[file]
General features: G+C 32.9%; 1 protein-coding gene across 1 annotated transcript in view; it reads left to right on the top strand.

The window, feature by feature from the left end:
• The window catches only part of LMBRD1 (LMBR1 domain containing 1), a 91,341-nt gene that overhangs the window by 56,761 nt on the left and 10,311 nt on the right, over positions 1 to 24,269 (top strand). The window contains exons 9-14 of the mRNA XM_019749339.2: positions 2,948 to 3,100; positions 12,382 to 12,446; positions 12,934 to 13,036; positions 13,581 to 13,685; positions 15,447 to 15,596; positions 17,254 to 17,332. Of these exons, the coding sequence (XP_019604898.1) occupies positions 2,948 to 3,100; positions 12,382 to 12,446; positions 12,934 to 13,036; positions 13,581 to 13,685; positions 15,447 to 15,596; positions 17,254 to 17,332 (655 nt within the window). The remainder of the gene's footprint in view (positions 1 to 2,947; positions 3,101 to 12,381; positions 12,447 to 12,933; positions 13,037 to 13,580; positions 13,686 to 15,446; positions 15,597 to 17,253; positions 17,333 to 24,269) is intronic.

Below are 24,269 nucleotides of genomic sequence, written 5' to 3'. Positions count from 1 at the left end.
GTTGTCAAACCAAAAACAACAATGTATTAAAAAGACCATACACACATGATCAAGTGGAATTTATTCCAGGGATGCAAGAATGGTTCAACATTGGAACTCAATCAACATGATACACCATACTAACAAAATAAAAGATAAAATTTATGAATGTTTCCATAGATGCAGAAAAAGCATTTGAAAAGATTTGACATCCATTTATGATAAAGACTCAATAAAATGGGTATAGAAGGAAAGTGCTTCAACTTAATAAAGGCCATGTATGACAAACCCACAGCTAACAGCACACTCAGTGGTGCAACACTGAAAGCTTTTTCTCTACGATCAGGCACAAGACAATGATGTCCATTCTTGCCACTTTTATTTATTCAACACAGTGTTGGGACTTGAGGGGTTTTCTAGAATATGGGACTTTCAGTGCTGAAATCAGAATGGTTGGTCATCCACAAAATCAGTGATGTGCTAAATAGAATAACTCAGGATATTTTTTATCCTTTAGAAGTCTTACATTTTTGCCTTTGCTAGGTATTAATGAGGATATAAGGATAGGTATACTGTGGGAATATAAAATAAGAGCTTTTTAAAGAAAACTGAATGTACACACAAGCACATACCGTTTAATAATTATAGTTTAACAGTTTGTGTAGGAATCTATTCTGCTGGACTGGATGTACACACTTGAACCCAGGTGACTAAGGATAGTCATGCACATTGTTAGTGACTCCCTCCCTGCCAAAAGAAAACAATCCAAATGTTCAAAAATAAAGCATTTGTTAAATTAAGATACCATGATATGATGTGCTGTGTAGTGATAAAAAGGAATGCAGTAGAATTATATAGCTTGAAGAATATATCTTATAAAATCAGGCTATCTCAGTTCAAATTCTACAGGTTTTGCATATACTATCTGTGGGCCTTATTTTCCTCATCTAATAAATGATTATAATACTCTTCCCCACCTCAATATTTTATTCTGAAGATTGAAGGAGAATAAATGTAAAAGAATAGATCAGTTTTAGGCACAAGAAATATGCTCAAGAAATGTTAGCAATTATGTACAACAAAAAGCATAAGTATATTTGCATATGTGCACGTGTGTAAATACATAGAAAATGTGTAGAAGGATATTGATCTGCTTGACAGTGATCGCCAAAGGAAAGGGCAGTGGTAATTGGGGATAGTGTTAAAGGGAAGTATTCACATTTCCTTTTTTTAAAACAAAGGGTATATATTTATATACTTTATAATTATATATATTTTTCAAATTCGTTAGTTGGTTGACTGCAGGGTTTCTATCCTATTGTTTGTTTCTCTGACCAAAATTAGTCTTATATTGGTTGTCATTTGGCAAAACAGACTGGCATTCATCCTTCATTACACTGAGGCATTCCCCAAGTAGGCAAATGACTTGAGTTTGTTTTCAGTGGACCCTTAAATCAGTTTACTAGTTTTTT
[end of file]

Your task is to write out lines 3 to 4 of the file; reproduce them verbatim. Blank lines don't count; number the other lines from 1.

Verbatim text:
• The window catches only part of LMBRD1 (LMBR1 domain containing 1), a 91,341-nt gene that overhangs the window by 56,761 nt on the left and 10,311 nt on the right, over positions 1 to 24,269 (top strand). The window contains exons 9-14 of the mRNA XM_019749339.2: positions 2,948 to 3,100; positions 12,382 to 12,446; positions 12,934 to 13,036; positions 13,581 to 13,685; positions 15,447 to 15,596; positions 17,254 to 17,332. Of these exons, the coding sequence (XP_019604898.1) occupies positions 2,948 to 3,100; positions 12,382 to 12,446; positions 12,934 to 13,036; positions 13,581 to 13,685; positions 15,447 to 15,596; positions 17,254 to 17,332 (655 nt within the window). The remainder of the gene's footprint in view (positions 1 to 2,947; positions 3,101 to 12,381; positions 12,447 to 12,933; positions 13,037 to 13,580; positions 13,686 to 15,446; positions 15,597 to 17,253; positions 17,333 to 24,269) is intronic.

Below are 24,269 nucleotides of genomic sequence, written 5' to 3'. Positions count from 1 at the left end.